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3 Ways To Die Flying Airplanes

by John M. White |  | 2 comments

For those of us who journey into the wild blue yonder the sky is our home where we feel at peace with the world. The views we see on early morning flights as the sun peeks over the horizon, the crimson sunsets in the evening and the dark star filled sky in the dead of night are our domain. As we accumulate flight hours we gain confidence, knowledge and experience meant to protect us against the dangers of our chosen profession or hobby. For most of us that is enough; for others it is not. Here are 3 stories about pilots who didn’t learn, didn’t care and didn’t survive.
  1. November 14, 2009 – Woodbine, NJ

    A 53 year old pilot and his 12 year old son perished in a Piper PA-28R-200, N4499T while attempting a flight from Woodbine, NJ to Monroe County Airport in Bloomington, IN. The plan was for the father and son to depart on November 12th, but inclement weather forced a delay in departure. Another attempt to depart was made on November 13th, again forcing yet another delay in departure. However, on November 14th the forecast called for conditions to improve as the day progressed. At the time the Woodbine airport was reporting a ceiling of 300 feet between 10:00am and noon, below the published minimums for an instrument approach. The pilot, Thaddeus Lazowski, held a Private Pilot certificate with an airplane single engine land rating which he obtained in 2004. He was not instrument rated. His total time was 395 hours, including 308 hours in the Piper Arrow. The pilot departed the airport at approximately 10:40am and climbed into the overcast between the end of runway 31 and railroad tracks about 1/3 of a mile past the end of the runway. The ensuing flight lasted approximately 10 minutes resulting in a fatal crash 3,500 feet SSW of the threshold of runway 01, leaving a debris path 1,100 feet long and a 2 foot deep impact crater. You can read more about this accident at: First Accident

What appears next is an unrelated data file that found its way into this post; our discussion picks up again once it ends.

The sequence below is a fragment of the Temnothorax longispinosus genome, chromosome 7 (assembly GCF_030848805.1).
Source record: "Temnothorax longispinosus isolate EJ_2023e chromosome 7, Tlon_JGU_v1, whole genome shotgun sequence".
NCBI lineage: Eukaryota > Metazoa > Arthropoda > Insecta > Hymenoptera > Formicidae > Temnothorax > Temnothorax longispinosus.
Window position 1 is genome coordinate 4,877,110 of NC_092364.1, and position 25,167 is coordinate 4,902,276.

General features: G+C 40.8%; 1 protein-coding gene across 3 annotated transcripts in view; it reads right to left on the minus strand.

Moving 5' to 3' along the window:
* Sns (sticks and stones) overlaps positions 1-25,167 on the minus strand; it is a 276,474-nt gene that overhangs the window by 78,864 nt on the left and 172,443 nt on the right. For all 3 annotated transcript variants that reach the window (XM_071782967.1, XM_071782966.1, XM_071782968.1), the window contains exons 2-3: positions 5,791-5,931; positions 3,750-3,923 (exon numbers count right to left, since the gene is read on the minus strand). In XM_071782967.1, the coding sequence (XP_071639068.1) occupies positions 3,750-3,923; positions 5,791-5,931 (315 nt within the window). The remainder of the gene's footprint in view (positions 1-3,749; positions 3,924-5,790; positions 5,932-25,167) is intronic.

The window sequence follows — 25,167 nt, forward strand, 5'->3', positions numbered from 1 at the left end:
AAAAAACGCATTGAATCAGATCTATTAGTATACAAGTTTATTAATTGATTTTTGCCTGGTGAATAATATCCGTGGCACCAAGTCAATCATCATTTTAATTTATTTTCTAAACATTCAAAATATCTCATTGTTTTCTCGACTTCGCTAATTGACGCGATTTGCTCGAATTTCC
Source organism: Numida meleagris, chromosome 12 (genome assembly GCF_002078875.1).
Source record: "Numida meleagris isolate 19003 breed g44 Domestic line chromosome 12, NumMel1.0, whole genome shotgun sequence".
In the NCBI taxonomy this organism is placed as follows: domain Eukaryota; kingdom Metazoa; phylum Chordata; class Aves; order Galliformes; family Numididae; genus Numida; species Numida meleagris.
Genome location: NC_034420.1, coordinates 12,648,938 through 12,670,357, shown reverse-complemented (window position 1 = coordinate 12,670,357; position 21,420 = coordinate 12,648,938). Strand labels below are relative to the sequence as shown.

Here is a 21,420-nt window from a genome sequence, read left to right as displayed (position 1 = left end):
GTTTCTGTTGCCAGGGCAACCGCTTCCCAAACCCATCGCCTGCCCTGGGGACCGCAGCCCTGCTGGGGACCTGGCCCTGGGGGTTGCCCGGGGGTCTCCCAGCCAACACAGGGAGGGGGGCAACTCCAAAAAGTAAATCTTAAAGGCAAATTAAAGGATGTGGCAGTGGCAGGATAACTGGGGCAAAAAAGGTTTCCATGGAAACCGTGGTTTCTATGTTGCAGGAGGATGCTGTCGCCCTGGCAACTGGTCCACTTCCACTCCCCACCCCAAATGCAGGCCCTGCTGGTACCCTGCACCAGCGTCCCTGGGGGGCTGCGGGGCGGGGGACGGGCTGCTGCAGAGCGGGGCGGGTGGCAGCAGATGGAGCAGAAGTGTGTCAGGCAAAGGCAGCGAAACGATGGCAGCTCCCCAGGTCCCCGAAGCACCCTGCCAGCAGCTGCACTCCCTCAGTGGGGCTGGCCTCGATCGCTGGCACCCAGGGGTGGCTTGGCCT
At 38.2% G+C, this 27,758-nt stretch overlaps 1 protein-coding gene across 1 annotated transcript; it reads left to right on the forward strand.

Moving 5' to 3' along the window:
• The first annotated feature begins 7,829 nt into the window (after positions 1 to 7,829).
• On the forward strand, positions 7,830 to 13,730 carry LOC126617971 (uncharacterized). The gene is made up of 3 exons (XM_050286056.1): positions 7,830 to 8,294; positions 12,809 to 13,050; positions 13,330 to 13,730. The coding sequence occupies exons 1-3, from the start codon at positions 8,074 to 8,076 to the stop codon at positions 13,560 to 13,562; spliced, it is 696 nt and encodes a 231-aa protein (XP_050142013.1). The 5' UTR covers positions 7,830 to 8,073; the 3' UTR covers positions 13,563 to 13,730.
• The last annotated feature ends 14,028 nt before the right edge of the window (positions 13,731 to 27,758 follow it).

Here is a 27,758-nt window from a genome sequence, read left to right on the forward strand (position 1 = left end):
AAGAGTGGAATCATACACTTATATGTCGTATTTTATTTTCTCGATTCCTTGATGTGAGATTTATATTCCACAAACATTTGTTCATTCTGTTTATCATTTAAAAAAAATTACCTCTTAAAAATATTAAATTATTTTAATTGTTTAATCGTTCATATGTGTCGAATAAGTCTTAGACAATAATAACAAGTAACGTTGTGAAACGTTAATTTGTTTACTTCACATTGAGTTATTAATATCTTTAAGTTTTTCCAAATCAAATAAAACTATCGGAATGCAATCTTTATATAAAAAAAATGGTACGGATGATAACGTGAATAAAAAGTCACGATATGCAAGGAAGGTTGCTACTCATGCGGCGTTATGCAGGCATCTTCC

2. January 2, 2009 – Staffordshire, Great Britain

    Alan Matthews, age 59, took a young couple up for an airplane ride in his Piper Cherokee. Nick O’Brien had arranged for Mr. Matthews, a co-worker, to take his wife Emma for an airplane ride as a surprise for her birthday. Mr. Matthews kept his aircraft at the Sittles Flying Club near Litchfield, and members of the club said Mr. Matthews had a penchant for giving his passengers a thrill and “throw it about a bit”, referring to his aircraft. On this day witnesses saw the plane doing wing overs and stall turns when the aircraft was seen plummeting nose first into the ground, resulting in fatal injuries to all three on board. Upon further investigation it was discovered that Mr. Matthews, a pilot of some 19 years experience, should not even have been in the air. His license had lapsed, he had no current medical and his aircraft’s maintenance records were incomplete. The O’Briens left behind two children ages 10 and 18 months. You can read more about this accident at: Second Accident